Helen Keller on Vaudeville Provides Fodder for a Lifetime of Art!

Yes! Helen Keller really did perform on vaudeville stages for four years (1920-1924). I stumbled across this odd fact while finishing up my PhD (in 18th Century English literature) and tucked it away for further investigation. That investigation–into Helen’s motivations and the reaction of others to her short-lived but startling career move–became The Star of […]

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The Star of Happiness: Helen Keller on Vaudeville?!

Please visit TheStarofHappiness.com to learn about my solo show and all things Helen! www.thestarofhappiness.com  

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Helen & Friends @ Zuccotti Park

ASK ME WHAT I THINK OF CAPITALISM That was the sign I made and carried with me to Zuccotti Park Sunday. Finally made it to OWS – after the fact from the standpoint of many who think the movement of the physical place is dead. But it was exhilarating for me and my companions nonetheless. […]

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The Star of Happiness Teaser & Show/Lecture Description!

“At first it seemed odd to find ourselves on the same bill with acrobats, monkeys, horses, dogs, and parrots; but our little act was dignified and people seemed to like it.” – Helen Keller from Midstream Historical fact and schoolyard humor collide in dr. michelle-leona godin’s autobiographical treatment of Helen Keller’s time on vaudeville. This […]

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Announcements: The Star of Happiness is Near!

The Star of Happiness: Helen Keller on Vaudeville?! is an autobiographical treatment of Helen Keller’s time on Vaudeville wherein historical fact and schoolyard humor collide.  Yes, contrary to what you might think is the normal state of the universe, Helen Keller really did perform on vaudeville stages for four years (1920-1924).  Truth is at least […]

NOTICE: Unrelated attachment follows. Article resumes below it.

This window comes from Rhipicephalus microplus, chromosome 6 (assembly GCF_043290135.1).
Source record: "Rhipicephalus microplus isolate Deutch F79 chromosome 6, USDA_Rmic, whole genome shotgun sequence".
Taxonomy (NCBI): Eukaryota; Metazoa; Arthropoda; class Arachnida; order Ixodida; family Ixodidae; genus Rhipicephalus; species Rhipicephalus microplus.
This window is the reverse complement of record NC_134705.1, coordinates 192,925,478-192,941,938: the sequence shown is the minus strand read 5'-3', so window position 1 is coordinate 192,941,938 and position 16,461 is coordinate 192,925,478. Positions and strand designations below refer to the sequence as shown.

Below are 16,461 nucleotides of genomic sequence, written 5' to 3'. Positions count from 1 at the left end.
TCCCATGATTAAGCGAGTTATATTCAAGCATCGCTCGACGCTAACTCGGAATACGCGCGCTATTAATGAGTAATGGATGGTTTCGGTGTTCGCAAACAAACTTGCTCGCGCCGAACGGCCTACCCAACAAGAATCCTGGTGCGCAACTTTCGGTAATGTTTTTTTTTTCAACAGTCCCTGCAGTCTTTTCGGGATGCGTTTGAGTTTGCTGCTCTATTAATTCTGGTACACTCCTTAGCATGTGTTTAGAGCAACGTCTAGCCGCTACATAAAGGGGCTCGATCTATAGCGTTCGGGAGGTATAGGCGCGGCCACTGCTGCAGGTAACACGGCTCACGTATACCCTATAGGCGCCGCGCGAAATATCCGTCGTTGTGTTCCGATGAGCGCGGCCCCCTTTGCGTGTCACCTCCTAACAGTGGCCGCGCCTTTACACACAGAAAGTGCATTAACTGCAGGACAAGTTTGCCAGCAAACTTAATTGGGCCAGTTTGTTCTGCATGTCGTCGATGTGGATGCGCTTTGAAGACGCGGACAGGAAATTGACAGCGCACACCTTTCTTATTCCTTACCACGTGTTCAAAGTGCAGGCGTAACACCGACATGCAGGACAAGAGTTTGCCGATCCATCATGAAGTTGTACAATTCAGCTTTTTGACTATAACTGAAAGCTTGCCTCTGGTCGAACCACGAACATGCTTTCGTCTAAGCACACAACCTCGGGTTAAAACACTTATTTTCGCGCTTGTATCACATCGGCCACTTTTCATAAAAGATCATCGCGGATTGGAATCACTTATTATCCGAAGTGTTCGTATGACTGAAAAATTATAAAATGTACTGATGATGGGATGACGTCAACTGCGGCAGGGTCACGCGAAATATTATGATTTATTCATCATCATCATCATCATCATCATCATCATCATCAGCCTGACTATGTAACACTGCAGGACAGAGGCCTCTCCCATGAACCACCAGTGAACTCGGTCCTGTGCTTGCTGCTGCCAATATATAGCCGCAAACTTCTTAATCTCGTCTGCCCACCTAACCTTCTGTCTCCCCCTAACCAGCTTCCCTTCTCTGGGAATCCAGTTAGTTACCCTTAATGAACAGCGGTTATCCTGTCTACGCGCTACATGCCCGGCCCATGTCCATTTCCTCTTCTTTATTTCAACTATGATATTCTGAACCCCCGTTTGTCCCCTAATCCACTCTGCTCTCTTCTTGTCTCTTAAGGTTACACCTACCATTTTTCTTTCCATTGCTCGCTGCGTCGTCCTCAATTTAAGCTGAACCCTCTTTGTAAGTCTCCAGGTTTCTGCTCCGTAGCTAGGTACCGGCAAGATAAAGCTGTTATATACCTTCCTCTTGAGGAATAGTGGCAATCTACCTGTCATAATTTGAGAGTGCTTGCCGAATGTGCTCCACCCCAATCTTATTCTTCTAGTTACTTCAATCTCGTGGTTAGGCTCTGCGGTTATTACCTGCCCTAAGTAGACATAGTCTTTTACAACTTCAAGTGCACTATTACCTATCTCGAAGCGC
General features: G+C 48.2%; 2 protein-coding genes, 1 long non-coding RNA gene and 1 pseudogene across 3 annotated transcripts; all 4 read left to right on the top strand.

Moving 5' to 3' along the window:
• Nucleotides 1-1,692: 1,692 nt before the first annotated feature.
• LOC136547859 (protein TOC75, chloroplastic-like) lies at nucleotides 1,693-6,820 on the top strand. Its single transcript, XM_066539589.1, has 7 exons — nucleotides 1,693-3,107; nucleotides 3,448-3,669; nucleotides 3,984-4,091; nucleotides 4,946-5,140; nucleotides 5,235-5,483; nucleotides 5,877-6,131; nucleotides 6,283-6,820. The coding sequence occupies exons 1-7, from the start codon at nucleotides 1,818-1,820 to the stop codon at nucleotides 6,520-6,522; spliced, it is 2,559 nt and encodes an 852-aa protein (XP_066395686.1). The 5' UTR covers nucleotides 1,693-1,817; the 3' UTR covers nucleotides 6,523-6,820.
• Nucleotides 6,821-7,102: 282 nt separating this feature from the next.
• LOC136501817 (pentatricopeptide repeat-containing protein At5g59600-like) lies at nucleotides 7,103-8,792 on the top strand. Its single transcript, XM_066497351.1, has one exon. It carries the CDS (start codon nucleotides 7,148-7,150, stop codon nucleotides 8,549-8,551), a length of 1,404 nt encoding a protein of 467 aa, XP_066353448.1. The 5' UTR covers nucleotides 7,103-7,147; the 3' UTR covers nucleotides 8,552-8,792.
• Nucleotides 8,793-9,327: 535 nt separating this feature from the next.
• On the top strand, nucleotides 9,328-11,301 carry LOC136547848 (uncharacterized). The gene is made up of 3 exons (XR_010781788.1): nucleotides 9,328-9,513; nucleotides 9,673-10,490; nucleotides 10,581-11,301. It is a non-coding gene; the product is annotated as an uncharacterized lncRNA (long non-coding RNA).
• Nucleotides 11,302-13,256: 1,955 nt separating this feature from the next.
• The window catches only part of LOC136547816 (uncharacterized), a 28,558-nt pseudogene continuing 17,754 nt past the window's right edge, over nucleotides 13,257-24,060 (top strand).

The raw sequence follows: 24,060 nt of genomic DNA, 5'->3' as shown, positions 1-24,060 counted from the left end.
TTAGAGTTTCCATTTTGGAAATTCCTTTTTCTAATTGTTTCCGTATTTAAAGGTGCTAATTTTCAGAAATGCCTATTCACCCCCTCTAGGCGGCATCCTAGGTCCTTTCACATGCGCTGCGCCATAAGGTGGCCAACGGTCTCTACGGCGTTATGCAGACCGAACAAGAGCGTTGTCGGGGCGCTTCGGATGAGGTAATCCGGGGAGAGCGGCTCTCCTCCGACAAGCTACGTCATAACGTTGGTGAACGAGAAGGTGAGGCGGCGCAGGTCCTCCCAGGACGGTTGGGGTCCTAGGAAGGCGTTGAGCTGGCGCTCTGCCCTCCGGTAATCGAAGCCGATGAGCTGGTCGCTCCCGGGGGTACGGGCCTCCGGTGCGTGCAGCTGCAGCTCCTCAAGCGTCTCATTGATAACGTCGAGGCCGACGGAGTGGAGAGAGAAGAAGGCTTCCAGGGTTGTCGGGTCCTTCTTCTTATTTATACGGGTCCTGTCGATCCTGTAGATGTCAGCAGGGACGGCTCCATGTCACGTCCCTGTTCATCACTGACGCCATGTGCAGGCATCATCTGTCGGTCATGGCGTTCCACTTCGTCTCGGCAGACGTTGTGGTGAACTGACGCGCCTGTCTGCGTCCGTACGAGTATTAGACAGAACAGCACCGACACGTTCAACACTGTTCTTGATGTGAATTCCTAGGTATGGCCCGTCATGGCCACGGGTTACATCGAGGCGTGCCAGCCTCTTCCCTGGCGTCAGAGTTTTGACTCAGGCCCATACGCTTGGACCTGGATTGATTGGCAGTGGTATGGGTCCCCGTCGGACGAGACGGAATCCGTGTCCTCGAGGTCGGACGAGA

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Hands On Display

“I need not go into any particulars about Helen Keller. She is fellow to Caesar, Alexander, Napoleon, Homer, Shakespeare, and the rest of the immortals. She will be as famous a thousand years from now as she is today.”
-From Autobiography of Mark Twain, March 30, 1906

Mark Twain is a known exaggerator, and so if we discount him thirty percent for embroidery, as his mother did, we may find that what is left is “perfect and priceless truth, without a flaw in it anywhere.”

In his March 30 autobiographical session Mark twain recalls the first time “he ever saw Helen Keller” Helen was fourteen then. He describes a gathering at the writer Laurence Hutton’s house on a Sunday afternoon where “twelve or fifteen men and women had been invited to come and see her.” Note that he says come and see her not meet her, and before you accuse me of being an overly sensitive politically correct whiny blind person, construing even the words of Mark Twain, read this and tell me how to expunge the wildlife adventure quality of his narrative:

“After a couple of hours spent very pleasantly, someone asked if Helen would remember the feel of the hands of the company after this considerable interval of time and be able to discriminate the hands and name the possessor’s of them.” Miss Sullivan assured them all that Helen would have no problem with

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